Confessions & Confusions

Unreliable narrators in fiction make for some fascinating reading, and what could be more unreliable than a confession? Strangely, I happened to read two such novels recently.

The first is a teen novel that I hadn’t had on my to-read list until it won a Printz Honor: The Passion of Dolssa by Julie Berry. I had heard the Printz buzz around this book, but it never sounded that appealing to me.  I mean, it is set in the 1200’s and is about religion/faith/miracles. The description just never grabbed me. But once I finally gave it a chance, I was engrossed from the very beginning. The book uses many voices to tell the story, but the primary storyteller is Botille, whose confession about what happened twenty-six years ago with regard to the heretic Dolssa is full of layers as she protects the people she cares about from the Inquisitors. What really happened and what is Botille’s invention for the Inquisitor is up for debate and that is only a part of what makes this book interesting.

The second is another historical novel—published for adults—set in the 1920’s: The Other Typist. I picked up this book because of my interest in the time period, especially women’s lives at that time. I really wasn’t expecting this strange (though not necessarily in a bad way) story that left me wondering what really happened even after I finished reading. The reader knows from almost the very beginning that things don’t end well for our main character, and the story isn’t suspenseful so much as it is filled with foreboding in a way that kept me reading despite knowing that bad things were bound to happen. Don’t get me wrong, it takes a while to get there. It is a confession after all, and it takes time to get to the juicy parts of any confession, as our narrator well knows from her employment as a typist at a police station where her job is to record and type confessions.  If you can stick with the story to the end, you’ll be left fitting the pieces of Rose’s story together to determine what you think really happened.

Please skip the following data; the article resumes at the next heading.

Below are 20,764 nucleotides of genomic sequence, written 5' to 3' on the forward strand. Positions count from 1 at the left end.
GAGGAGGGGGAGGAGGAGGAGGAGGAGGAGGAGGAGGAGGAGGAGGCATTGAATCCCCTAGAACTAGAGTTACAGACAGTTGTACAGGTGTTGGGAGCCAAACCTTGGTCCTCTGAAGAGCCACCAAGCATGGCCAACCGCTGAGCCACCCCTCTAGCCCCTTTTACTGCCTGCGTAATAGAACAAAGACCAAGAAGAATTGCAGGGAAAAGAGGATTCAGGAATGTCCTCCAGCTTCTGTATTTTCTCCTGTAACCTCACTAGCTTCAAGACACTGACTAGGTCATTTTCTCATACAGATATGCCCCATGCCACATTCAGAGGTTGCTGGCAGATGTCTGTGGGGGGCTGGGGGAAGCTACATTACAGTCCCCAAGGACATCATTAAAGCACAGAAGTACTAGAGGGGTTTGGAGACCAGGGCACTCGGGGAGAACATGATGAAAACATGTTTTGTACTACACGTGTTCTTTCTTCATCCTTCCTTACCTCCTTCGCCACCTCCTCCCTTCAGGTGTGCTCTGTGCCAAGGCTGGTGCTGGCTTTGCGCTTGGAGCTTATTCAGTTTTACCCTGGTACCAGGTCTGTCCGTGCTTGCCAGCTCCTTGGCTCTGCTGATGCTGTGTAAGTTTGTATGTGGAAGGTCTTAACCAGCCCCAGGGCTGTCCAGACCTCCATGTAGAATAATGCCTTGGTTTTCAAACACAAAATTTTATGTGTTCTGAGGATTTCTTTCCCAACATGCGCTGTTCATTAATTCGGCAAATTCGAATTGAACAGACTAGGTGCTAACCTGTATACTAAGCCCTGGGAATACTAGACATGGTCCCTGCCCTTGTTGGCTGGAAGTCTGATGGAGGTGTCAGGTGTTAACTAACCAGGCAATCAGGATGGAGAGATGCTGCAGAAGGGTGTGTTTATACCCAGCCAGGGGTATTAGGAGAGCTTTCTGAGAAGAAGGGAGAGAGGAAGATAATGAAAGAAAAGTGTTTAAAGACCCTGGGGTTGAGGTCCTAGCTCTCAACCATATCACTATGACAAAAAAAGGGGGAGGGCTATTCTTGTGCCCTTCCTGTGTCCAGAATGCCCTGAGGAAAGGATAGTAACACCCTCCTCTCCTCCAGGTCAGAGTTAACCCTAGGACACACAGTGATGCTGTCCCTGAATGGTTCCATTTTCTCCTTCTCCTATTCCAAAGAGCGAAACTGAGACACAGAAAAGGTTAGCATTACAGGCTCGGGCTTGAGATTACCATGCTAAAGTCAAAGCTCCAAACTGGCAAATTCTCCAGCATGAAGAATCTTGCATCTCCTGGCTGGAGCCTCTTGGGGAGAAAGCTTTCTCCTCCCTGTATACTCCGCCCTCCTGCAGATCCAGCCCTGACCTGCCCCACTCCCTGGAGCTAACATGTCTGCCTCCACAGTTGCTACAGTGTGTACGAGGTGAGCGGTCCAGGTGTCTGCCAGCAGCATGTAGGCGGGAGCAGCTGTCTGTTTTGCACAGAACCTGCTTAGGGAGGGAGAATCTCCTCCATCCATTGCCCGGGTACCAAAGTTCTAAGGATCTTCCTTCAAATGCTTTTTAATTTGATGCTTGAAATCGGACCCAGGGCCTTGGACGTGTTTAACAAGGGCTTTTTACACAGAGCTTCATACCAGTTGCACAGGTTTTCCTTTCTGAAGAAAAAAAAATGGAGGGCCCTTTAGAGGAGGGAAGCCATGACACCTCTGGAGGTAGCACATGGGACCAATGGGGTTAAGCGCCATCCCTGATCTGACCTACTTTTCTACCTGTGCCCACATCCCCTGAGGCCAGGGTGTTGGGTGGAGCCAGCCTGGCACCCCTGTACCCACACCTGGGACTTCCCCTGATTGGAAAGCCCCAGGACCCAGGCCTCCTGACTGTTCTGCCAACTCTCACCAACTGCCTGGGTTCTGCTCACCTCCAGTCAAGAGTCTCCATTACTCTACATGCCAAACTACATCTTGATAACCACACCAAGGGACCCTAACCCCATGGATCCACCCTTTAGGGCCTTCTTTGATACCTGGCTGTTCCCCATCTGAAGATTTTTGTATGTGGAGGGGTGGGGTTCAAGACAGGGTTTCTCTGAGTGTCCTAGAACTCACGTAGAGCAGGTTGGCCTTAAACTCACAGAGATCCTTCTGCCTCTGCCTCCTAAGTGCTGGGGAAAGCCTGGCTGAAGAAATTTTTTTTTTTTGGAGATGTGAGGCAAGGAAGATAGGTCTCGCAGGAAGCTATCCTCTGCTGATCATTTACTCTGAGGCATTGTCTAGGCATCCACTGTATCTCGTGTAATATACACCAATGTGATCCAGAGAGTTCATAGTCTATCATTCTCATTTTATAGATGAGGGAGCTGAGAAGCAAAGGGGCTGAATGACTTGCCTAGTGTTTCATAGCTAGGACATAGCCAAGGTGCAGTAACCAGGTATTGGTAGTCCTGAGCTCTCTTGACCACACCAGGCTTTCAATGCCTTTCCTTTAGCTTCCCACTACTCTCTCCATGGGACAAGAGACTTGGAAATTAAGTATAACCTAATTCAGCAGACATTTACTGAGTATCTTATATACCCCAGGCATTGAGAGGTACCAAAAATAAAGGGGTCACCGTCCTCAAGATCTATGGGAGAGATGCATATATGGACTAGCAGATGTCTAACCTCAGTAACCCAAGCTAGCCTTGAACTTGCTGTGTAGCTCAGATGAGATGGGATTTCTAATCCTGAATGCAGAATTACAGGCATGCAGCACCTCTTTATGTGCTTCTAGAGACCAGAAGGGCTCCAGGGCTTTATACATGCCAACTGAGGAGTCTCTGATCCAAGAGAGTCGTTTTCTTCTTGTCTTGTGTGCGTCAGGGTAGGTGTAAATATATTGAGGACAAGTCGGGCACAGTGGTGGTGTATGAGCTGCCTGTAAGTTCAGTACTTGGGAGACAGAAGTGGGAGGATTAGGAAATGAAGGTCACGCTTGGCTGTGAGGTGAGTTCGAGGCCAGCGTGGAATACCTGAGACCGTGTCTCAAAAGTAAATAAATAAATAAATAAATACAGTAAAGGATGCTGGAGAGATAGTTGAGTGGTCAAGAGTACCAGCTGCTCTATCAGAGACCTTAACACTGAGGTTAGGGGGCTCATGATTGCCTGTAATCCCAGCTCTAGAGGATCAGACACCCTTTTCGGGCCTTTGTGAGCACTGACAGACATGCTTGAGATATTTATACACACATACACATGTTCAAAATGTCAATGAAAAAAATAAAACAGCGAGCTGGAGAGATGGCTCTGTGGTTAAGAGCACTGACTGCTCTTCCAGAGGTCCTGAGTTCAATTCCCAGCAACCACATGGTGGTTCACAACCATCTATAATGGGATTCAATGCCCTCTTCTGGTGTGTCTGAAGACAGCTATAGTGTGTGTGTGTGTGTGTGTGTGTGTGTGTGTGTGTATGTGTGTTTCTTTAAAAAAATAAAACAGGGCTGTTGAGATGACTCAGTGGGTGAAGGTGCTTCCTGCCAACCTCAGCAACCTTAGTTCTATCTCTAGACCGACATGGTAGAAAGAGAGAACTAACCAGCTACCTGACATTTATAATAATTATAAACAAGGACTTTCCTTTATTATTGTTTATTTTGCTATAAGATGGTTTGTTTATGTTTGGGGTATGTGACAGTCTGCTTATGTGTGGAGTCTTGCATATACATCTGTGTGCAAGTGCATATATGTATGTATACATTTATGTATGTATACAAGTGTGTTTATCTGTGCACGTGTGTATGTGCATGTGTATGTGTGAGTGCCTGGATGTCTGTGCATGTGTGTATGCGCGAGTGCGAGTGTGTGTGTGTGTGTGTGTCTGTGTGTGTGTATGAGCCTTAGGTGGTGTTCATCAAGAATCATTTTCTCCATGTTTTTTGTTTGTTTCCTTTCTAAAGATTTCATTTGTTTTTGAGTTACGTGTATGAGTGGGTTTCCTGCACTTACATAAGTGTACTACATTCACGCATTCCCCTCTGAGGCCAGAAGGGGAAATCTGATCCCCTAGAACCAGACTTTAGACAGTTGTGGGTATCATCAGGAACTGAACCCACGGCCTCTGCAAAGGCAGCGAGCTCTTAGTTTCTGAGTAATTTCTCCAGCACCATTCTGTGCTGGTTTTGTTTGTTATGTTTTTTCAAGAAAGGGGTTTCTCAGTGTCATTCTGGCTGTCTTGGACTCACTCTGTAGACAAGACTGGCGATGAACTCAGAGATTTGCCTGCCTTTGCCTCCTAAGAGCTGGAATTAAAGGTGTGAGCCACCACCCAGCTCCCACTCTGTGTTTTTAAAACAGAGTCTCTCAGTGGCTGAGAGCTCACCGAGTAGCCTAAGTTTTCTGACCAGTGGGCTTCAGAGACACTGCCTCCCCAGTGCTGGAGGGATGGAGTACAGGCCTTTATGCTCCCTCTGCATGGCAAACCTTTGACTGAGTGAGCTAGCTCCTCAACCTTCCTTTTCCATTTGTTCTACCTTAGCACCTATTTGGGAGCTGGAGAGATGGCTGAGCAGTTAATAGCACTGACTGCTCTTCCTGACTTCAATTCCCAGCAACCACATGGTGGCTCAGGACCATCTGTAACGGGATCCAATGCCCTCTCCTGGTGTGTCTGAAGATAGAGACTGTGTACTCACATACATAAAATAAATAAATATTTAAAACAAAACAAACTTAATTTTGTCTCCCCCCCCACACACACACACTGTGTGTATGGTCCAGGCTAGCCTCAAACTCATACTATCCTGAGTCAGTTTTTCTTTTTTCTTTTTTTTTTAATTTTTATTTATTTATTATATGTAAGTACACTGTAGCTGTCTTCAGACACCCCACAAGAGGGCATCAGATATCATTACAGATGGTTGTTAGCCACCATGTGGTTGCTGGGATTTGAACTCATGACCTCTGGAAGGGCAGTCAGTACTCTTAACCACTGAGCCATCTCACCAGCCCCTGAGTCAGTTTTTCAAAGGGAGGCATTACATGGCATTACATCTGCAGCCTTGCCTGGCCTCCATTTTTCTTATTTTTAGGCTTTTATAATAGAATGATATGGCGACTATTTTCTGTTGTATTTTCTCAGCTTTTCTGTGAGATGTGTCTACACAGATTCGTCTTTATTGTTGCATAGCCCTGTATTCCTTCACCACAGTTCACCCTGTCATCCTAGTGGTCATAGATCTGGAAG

Both of these books were engrossing in a way that surprised me. They each ended up being yet another reminder to myself to be open in my reading choices. Hey Self: Even if a book isn’t what you were expecting or if it doesn’t seem immediately appealing, give it a chance. You might be surprised.

If You Like… Room by Emma Donoghue

A couple of years ago, Room was the book of the season–over a million copies sold, a handful of awards, several starred reviews, and long library waiting lists everywhere.  If you haven’t read it yet, now is a great time.  No waiting list at my library!

If you’ve already read this affecting novel about a kidnapping, imprisonment, and freedom, and you are interested in a similar story, try Asta in the Wings by Elizabeth Watson.  This comparatively quiet novel is narrated by Asta, who is seven.  She lives with her mother and brother completely isolated from the outside world until one day her mother doesn’t come home.  When the two kids set off to find her, they find a world very unlike the one their mother had warned them about.  It’s a fascinating story that is part fish-out-of-water, part survival, and part psychological suspense.

Also recommended: Adult Fiction with a Child Narrator and Fish-Out-of-Water Fiction for Teens

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Happily Ever After

In my undergraduate Victorian Era Literature class, we “wallowed in poetry” (the professor’s words, not mine) and skipped the usual “marriage plot” novels of the era (Austen, Eliot, and the Bronte sisters), which was fine with me as I’ve never been much into Austen or Bronte–at least not in the way that some women are.